Thailand breaks with Southeast Asia’s brutal drug policy


This article is published together with our partner 9DASHLINE.

In a region characterized by one of the most brutal drug policies in the world, it was amazing to see Thailand become the first country in Asia to legalize cannabis. Until recently, Thailand had one of the largest prison populations in Southeast Asia and one of the highest female incarceration rates in the world, with most inmates convicted of drug-related offenses. It also imposes the death penalty for certain drug-related offenses (although it has not had an execution for a drug-related offense in over 10 years), has waged an anti-drug campaign that enabled the extrajudicial killing of at least 2,400 people in 2003, arbitrarily Thousands of people locked up in drug detention centers in the name of drug rehabilitation.

Elsewhere in Southeast Asia, drug policies are no less harsh. So far this year, four men have been hanged for drug trafficking offenses in Singapore. Thousands of people have been extrajudicially killed by police in the Philippines since 2016, and even larger numbers are being arbitrarily arrested and held in prisons and forced rehabilitation programs. Over-investment in law enforcement and criminal justice systems to enforce the wide range of punishment imposed by drug laws in the region has left social and health agencies unable to respond to truly health-principled anti-drug, harm reduction and anti-drug responses Development.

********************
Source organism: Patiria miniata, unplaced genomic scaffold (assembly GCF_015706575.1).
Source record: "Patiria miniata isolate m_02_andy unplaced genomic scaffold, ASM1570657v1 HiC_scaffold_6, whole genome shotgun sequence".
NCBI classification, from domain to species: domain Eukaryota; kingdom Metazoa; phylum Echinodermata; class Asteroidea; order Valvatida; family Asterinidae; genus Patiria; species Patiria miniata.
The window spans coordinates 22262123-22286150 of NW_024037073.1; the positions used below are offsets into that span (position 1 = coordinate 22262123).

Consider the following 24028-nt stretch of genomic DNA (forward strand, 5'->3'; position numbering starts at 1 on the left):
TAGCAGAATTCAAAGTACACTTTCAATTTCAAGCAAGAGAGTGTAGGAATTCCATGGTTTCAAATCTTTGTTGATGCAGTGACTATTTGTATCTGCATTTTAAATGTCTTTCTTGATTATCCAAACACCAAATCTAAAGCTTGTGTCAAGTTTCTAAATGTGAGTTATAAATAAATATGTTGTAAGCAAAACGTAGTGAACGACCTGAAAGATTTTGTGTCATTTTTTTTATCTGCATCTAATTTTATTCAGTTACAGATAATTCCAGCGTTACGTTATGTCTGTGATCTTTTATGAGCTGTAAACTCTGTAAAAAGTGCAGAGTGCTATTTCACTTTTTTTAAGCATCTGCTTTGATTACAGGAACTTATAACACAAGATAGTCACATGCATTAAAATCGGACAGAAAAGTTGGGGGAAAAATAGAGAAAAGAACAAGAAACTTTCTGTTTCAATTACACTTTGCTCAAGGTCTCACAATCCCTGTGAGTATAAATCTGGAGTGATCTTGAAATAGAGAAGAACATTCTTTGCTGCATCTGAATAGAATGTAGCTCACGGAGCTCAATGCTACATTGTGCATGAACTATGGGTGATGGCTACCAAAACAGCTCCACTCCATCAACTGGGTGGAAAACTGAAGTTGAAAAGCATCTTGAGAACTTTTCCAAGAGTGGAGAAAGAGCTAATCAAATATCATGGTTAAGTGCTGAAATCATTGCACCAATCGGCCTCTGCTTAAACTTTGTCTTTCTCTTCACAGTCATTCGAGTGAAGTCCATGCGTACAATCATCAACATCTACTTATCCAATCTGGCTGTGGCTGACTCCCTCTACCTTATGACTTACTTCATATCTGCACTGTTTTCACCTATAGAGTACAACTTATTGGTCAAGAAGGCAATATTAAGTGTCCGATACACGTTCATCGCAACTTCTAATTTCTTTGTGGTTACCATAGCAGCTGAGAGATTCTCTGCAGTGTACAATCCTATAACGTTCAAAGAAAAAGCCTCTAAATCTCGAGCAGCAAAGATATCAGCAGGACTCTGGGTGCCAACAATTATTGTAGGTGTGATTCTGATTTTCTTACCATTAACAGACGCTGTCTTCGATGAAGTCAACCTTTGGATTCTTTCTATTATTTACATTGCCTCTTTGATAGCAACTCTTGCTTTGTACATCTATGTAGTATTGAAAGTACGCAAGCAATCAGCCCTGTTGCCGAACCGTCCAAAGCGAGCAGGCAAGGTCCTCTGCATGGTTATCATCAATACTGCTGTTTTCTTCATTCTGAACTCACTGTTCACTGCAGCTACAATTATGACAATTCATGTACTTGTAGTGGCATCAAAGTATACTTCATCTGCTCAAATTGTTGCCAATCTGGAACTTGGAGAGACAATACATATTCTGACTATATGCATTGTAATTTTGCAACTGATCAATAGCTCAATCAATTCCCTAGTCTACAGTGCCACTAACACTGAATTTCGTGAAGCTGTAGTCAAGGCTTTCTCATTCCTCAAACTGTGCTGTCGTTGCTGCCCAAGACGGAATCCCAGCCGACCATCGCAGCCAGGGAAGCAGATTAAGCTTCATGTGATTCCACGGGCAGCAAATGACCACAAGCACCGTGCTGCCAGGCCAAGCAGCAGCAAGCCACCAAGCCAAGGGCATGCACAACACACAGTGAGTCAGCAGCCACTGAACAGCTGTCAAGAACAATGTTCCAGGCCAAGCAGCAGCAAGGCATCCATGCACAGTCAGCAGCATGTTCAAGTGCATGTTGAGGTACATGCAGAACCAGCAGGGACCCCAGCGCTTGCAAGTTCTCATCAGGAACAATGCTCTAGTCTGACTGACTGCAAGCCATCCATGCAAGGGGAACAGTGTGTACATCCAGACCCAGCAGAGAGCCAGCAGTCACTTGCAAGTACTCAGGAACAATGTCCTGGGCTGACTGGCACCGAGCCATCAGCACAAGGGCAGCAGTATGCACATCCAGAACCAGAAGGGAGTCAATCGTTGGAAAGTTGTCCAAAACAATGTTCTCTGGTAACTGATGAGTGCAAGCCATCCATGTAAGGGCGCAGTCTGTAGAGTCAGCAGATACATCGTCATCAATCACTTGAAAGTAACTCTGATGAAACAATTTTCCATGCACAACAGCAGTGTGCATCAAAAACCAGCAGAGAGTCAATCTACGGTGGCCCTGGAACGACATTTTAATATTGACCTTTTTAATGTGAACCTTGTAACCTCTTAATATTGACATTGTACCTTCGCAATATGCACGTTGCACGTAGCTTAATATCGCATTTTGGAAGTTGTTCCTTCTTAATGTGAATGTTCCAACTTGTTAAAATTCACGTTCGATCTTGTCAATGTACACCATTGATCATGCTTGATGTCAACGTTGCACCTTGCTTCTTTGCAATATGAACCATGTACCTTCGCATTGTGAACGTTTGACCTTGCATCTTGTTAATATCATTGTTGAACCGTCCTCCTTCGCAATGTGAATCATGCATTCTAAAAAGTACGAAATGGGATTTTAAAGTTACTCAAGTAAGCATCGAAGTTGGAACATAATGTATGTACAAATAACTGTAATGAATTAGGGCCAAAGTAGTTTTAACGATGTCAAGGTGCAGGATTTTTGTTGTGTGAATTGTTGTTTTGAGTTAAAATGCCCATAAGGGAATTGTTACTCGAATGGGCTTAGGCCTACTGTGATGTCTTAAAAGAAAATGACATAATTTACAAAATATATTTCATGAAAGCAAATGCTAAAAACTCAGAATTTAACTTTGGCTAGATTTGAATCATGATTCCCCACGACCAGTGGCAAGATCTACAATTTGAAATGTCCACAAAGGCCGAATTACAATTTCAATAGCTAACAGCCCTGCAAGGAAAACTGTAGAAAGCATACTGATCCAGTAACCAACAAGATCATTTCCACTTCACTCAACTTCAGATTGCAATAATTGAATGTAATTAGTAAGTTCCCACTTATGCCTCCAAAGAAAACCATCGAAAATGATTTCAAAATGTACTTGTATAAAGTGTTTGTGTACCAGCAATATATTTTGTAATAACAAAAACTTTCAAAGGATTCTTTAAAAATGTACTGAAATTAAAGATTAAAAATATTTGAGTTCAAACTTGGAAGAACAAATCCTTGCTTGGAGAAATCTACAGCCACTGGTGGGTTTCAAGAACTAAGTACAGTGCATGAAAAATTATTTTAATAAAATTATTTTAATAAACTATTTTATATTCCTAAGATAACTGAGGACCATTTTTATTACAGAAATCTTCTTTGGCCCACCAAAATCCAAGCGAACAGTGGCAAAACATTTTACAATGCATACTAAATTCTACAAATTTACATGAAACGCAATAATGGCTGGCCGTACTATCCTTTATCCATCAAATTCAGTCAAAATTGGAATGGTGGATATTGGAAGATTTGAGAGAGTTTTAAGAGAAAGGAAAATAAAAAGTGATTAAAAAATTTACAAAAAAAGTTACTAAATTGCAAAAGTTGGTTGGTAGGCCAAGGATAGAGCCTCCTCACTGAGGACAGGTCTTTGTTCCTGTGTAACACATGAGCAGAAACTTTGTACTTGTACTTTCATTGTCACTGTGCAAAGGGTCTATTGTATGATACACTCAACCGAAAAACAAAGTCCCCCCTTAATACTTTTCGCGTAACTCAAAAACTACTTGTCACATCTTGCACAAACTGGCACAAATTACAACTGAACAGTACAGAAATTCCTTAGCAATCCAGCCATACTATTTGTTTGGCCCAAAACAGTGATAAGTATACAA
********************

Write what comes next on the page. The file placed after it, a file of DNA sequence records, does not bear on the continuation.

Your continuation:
These effects are widely visible in Thailand, but in 2021 several drug policy reforms came into effect, beginning with the legalization of kratom (a plant native to Southeast Asia and commonly used in some rural communities in Thailand as a mild stimulant to treat fatigue). , followed by the introduction of the Narcotics Act (which included reduced sentences and revised sentencing rules to reduce incarceration rates and allow for a health response to drug use) and the continued legalization of cannabis in 2022.

Uncertainties remain on Thailand’s path to regulating cannabis

On June 9, 2022, people lined up to make their first legal cannabis purchases. Every part of the plant has been removed from the controlled substances list under Thailand’s drug laws. Under these laws, activities related to cannabis – from use to distribution to import/export – have previously been punishable by fines, imprisonment and even the death penalty. Now only cannabis extracts that exceed 0.2 percent THC (the psychoactive component of the drug) are illegal, which seems to refer mostly to cannabis oil.